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ING: Expects a further 25bps this year, before a pause in the cycle

SNB
  • The central bank surprised everyone by raising its rate by 50 basis points. This rapid change in monetary policy is partially explained by the situation in the FX market. While the Swiss franc was considered by the SNB to be overvalued for years, which pushed inflation down, the SNB now believes the franc is no longer highly valued.
  • By deciding to raise rates before the European Central Bank, the SNB is indicating that an appreciating Swiss franc is no longer a problem for them. On the contrary, it is acceptable because the appreciation of the Swiss franc allows inflation in Switzerland to remain more moderate than in neighbouring countries and avoids a real depreciation, given the inflation differential between Switzerland and neighbouring countries.
  • Raising rates now means that it does not have to rush into major rate hikes later on and retains the initiative. This gives the SNB room to manoeuvre in deciding what to do in September, depending on data developments and the global economic and geopolitical situation. Following this rate hike, the September meeting is therefore more open.
  • Given the inflation forecasts and the economic environment, we believe that a further 25bp rate hike is to be expected this year, but we think it unlikely that the SNB will go further than that this year.
  • In our view, once the policy rate moves to 0%, any further rate hikes would be for 2023. The SNB should therefore be less aggressive in its rate hikes than the ECB.
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  • The central bank surprised everyone by raising its rate by 50 basis points. This rapid change in monetary policy is partially explained by the situation in the FX market. While the Swiss franc was considered by the SNB to be overvalued for years, which pushed inflation down, the SNB now believes the franc is no longer highly valued.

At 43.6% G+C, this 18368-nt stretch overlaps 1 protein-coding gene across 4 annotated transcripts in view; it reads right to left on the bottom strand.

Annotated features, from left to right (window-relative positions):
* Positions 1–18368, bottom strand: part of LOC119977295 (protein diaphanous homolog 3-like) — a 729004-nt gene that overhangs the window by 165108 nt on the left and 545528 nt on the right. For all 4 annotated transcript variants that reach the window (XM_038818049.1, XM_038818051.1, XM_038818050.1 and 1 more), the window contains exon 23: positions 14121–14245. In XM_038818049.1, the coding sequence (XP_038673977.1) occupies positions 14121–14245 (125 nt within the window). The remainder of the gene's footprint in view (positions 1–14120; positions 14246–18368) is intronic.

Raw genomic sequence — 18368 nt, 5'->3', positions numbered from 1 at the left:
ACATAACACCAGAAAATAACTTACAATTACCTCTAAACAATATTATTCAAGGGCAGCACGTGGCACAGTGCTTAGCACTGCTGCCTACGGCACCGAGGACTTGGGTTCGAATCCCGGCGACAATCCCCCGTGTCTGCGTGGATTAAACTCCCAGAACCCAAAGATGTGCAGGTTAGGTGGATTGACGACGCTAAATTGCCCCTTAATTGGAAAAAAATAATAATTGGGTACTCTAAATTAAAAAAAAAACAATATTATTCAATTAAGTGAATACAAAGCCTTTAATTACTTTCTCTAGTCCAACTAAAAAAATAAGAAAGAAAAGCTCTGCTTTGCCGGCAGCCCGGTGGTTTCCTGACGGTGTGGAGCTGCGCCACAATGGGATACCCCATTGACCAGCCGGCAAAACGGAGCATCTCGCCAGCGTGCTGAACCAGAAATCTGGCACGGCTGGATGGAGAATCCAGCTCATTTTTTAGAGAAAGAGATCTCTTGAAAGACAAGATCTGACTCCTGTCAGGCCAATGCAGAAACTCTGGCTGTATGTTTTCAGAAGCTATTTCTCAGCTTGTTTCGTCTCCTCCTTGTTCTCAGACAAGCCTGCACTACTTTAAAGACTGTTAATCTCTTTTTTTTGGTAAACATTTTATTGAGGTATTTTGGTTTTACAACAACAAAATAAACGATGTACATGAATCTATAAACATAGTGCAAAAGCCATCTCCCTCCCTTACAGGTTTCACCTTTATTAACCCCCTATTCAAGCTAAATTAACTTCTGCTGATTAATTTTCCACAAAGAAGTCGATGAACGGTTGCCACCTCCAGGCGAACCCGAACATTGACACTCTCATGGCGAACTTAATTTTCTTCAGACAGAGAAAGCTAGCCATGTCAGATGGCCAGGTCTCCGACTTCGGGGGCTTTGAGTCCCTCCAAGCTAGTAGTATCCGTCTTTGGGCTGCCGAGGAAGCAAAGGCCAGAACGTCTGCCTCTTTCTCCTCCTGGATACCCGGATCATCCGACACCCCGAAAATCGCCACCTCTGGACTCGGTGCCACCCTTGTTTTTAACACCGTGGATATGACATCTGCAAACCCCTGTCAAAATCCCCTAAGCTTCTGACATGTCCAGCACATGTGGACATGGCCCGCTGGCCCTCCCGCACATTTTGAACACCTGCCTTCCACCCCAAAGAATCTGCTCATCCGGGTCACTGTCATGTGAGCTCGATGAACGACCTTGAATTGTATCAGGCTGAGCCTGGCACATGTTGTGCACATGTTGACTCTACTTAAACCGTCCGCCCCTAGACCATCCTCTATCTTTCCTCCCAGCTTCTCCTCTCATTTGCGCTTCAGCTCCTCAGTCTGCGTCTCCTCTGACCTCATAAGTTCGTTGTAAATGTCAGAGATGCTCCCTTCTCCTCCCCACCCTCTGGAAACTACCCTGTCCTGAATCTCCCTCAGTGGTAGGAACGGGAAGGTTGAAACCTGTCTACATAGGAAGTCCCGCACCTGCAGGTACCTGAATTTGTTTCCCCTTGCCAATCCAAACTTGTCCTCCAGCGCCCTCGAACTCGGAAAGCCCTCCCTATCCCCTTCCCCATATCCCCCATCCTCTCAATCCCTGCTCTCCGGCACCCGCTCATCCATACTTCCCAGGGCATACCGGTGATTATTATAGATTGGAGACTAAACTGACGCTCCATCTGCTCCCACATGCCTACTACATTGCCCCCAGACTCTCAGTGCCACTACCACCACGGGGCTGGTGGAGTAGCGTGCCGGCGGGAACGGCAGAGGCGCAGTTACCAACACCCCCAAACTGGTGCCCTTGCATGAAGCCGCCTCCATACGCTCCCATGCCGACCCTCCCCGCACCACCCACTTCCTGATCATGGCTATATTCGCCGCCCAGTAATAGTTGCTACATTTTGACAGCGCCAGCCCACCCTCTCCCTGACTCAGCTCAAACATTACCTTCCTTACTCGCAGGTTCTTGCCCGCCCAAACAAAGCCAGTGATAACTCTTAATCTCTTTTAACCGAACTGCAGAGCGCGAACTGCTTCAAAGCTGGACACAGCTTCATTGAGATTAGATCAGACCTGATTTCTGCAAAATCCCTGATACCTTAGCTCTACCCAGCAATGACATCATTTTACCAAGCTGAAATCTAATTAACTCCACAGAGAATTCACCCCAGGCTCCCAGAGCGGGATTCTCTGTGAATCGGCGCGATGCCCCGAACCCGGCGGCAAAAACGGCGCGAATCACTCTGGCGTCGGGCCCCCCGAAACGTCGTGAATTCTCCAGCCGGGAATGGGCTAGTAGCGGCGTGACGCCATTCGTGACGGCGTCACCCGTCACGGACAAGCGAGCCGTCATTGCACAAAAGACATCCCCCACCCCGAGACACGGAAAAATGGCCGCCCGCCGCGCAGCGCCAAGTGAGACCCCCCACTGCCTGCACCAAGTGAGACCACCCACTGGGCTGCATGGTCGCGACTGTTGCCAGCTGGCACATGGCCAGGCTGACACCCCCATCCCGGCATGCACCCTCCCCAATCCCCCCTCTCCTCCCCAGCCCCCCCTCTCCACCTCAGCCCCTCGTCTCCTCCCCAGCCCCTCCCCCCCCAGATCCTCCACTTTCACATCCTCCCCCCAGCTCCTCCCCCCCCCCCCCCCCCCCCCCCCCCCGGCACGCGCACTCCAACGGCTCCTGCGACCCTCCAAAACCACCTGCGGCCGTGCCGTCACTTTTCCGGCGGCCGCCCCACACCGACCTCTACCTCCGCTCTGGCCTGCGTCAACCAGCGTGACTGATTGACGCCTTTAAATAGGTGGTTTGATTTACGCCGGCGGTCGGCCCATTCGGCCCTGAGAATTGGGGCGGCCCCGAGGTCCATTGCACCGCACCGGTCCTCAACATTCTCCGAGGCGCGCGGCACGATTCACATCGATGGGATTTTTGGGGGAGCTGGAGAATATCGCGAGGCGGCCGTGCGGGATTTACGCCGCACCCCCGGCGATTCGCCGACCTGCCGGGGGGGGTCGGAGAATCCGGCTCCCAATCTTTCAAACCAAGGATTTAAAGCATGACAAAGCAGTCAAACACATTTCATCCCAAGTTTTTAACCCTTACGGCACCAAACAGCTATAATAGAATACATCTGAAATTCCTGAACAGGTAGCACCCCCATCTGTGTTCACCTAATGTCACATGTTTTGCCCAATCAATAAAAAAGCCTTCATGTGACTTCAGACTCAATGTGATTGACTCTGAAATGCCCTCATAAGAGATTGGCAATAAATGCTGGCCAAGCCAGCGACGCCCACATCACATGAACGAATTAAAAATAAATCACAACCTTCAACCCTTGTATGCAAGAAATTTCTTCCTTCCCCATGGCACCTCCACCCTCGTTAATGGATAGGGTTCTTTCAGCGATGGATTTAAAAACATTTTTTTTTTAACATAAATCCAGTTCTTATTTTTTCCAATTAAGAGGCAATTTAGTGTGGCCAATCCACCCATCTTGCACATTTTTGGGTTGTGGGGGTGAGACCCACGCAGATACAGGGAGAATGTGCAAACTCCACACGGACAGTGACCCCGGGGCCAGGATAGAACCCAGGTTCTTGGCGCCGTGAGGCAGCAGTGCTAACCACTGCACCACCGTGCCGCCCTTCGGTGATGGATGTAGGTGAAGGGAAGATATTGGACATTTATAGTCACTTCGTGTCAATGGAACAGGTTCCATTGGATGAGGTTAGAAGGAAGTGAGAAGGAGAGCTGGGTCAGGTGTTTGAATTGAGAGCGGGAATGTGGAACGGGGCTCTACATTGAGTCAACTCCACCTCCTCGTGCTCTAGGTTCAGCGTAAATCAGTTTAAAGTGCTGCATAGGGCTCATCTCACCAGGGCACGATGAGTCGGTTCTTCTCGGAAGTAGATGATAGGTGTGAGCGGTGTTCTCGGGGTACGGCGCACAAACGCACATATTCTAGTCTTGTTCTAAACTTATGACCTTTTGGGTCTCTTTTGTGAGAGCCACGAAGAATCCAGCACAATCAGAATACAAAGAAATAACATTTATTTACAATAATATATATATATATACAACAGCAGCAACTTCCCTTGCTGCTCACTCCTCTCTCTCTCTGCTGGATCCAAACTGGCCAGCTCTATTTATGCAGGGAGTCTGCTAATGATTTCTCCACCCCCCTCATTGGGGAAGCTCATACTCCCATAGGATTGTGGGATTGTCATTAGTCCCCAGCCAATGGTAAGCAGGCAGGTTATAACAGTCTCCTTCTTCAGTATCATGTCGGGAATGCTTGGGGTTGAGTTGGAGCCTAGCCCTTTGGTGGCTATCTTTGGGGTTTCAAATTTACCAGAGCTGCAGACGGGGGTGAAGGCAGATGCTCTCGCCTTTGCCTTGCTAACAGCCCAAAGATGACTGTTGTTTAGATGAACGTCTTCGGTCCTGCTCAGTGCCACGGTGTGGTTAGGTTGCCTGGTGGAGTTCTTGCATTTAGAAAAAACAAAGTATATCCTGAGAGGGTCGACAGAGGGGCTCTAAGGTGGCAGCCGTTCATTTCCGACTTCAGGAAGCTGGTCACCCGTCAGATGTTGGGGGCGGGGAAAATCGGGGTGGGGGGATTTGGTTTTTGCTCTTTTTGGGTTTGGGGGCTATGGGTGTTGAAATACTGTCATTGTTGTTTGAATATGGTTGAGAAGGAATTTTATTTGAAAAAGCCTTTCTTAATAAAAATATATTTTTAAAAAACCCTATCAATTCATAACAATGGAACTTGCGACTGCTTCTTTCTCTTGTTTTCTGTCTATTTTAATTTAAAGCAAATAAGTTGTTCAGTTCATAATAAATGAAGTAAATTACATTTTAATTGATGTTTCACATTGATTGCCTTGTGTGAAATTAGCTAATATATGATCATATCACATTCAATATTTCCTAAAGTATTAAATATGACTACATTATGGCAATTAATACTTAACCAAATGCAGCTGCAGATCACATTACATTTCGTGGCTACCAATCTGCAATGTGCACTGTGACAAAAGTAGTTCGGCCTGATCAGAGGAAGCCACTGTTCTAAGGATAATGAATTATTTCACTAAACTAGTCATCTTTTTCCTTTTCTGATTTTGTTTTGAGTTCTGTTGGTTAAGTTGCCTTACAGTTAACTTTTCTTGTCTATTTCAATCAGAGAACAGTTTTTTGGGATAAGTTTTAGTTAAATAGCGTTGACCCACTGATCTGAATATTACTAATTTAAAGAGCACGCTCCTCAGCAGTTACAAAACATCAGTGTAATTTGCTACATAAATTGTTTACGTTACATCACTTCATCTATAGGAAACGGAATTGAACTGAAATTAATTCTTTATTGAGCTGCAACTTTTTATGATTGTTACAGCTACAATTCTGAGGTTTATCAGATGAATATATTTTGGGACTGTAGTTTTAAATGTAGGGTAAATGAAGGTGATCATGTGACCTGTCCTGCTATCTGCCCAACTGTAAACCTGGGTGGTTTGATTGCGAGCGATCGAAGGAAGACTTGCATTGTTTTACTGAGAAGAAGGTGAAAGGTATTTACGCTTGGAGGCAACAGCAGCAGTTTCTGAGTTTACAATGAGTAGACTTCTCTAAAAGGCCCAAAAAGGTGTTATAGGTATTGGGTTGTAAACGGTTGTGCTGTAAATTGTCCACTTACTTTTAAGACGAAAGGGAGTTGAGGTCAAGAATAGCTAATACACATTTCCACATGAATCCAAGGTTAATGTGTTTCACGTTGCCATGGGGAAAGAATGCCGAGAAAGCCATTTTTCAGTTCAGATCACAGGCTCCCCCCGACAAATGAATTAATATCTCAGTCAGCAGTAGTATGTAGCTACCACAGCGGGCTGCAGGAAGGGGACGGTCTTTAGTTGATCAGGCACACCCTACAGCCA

• By deciding to raise rates before the European Central Bank, the SNB is indicating that an appreciating Swiss franc is no longer a problem for them. On the contrary, it is acceptable because the appreciation of the Swiss franc allows inflation in Switzerland to remain more moderate than in neighbouring countries and avoids a real depreciation, given the inflation differential between Switzerland and neighbouring countries.
  • Raising rates now means that it does not have to rush into major rate hikes later on and retains the initiative. This gives the SNB room to manoeuvre in deciding what to do in September, depending on data developments and the global economic and geopolitical situation. Following this rate hike, the September meeting is therefore more open.
  • Given the inflation forecasts and the economic environment, we believe that a further 25bp rate hike is to be expected this year, but we think it unlikely that the SNB will go further than that this year.
  • In our view, once the policy rate moves to 0%, any further rate hikes would be for 2023. The SNB should therefore be less aggressive in its rate hikes than the ECB.